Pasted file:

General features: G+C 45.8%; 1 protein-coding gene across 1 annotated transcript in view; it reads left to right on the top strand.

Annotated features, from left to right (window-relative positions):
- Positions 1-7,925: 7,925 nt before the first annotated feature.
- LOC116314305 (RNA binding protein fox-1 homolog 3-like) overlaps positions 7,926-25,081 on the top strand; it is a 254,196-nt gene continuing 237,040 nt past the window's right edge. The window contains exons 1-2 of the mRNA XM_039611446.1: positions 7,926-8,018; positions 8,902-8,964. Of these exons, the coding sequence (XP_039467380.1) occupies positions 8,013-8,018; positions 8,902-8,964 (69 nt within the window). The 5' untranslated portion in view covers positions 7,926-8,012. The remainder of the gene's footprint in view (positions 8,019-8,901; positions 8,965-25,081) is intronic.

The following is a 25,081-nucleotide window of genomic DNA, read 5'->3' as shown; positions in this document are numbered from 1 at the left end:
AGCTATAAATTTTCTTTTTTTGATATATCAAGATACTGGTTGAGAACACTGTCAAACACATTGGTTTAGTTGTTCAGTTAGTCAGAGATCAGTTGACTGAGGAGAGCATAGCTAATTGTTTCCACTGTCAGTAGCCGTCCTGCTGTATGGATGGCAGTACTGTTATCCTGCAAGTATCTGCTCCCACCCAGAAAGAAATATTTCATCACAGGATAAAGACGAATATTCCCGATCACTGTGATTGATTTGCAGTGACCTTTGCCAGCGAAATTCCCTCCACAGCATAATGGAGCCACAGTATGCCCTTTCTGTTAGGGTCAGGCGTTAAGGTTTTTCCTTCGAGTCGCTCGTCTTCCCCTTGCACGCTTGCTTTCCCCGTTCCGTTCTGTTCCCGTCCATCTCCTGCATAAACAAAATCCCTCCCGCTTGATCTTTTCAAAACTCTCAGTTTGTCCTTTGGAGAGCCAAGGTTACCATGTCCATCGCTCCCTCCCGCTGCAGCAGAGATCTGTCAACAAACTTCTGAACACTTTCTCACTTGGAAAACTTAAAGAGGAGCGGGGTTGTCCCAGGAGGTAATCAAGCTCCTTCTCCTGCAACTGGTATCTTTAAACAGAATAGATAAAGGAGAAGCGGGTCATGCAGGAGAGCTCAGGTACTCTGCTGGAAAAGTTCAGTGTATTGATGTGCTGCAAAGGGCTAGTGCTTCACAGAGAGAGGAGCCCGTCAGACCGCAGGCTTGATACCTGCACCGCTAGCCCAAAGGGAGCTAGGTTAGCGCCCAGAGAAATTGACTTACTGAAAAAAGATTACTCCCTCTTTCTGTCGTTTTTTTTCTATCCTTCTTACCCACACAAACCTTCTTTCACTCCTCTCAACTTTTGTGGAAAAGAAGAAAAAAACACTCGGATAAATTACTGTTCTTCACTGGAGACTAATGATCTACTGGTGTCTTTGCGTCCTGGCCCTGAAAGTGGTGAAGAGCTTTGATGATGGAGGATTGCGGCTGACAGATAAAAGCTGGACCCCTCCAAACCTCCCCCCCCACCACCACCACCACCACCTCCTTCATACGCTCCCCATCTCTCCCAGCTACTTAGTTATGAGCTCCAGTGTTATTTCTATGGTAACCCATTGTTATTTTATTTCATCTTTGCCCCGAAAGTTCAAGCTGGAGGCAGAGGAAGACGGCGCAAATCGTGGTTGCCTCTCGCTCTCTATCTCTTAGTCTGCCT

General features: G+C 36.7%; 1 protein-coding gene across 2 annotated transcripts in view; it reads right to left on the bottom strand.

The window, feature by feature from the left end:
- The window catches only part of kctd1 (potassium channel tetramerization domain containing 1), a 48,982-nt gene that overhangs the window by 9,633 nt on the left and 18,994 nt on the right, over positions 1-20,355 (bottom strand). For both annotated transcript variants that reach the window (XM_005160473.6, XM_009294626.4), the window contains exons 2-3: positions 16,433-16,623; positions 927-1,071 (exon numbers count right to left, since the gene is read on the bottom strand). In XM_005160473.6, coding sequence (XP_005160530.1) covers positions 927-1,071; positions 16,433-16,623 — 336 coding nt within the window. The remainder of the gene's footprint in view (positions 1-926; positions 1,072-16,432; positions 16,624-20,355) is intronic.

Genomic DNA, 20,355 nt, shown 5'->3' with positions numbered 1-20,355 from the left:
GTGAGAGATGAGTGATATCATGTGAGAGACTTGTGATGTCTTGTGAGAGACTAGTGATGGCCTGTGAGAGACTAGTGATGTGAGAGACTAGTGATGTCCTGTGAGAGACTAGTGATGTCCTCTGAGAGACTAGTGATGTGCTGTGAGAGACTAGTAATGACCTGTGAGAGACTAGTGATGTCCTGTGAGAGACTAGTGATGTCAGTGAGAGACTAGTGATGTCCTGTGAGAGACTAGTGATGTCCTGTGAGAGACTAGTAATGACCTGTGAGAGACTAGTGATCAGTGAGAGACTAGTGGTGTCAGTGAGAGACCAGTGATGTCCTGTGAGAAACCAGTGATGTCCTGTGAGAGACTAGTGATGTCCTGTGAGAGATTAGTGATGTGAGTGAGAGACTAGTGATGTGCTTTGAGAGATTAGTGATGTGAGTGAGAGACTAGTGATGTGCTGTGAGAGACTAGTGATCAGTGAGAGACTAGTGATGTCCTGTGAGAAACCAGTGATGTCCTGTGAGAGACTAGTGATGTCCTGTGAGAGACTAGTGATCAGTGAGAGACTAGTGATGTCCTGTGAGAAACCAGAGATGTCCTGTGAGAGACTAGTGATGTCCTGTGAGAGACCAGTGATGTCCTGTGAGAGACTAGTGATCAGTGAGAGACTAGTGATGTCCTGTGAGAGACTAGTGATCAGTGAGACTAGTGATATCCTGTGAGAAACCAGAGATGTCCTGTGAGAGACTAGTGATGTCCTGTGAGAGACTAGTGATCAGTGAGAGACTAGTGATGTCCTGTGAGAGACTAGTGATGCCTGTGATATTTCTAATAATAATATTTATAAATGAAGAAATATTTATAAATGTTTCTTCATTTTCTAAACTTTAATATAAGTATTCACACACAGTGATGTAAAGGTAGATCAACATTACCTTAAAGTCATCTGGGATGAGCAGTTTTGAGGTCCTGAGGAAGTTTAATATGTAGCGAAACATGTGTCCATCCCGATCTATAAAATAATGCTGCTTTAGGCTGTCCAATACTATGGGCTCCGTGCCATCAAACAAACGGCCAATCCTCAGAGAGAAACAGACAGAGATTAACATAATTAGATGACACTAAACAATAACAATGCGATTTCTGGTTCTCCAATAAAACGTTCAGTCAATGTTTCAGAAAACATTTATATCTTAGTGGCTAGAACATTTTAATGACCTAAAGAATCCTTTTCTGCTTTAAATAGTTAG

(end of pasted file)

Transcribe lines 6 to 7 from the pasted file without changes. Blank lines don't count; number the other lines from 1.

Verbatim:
AGCTATAAATTTTCTTTTTTTGATATATCAAGATACTGGTTGAGAACACTGTCAAACACATTGGTTTAGTTGTTCAGTTAGTCAGAGATCAGTTGACTGAGGAGAGCATAGCTAATTGTTTCCACTGTCAGTAGCCGTCCTGCTGTATGGATGGCAGTACTGTTATCCTGCAAGTATCTGCTCCCACCCAGAAAGAAATATTTCATCACAGGATAAAGACGAATATTCCCGATCACTGTGATTGATTTGCAGTGACCTTTGCCAGCGAAATTCCCTCCACAGCATAATGGAGCCACAGTATGCCCTTTCTGTTAGGGTCAGGCGTTAAGGTTTTTCCTTCGAGTCGCTCGTCTTCCCCTTGCACGCTTGCTTTCCCCGTTCCGTTCTGTTCCCGTCCATCTCCTGCATAAACAAAATCCCTCCCGCTTGATCTTTTCAAAACTCTCAGTTTGTCCTTTGGAGAGCCAAGGTTACCATGTCCATCGCTCCCTCCCGCTGCAGCAGAGATCTGTCAACAAACTTCTGAACACTTTCTCACTTGGAAAACTTAAAGAGGAGCGGGGTTGTCCCAGGAGGTAATCAAGCTCCTTCTCCTGCAACTGGTATCTTTAAACAGAATAGATAAAGGAGAAGCGGGTCATGCAGGAGAGCTCAGGTACTCTGCTGGAAAAGTTCAGTGTATTGATGTGCTGCAAAGGGCTAGTGCTTCACAGAGAGAGGAGCCCGTCAGACCGCAGGCTTGATACCTGCACCGCTAGCCCAAAGGGAGCTAGGTTAGCGCCCAGAGAAATTGACTTACTGAAAAAAGATTACTCCCTCTTTCTGTCGTTTTTTTTCTATCCTTCTTACCCACACAAACCTTCTTTCACTCCTCTCAACTTTTGTGGAAAAGAAGAAAAAAACACTCGGATAAATTACTGTTCTTCACTGGAGACTAATGATCTACTGGTGTCTTTGCGTCCTGGCCCTGAAAGTGGTGAAGAGCTTTGATGATGGAGGATTGCGGCTGACAGATAAAAGCTGGACCCCTCCAAACCTCCCCCCCCACCACCACCACCACCACCTCCTTCATACGCTCCCCATCTCTCCCAGCTACTTAGTTATGAGCTCCAGTGTTATTTCTATGGTAACCCATTGTTATTTTATTTCATCTTTGCCCCGAAAGTTCAAGCTGGAGGCAGAGGAAGACGGCGCAAATCGTGGTTGCCTCTCGCTCTCTATCTCTTAGTCTGCCT

General features: G+C 36.7%; 1 protein-coding gene across 2 annotated transcripts in view; it reads right to left on the bottom strand.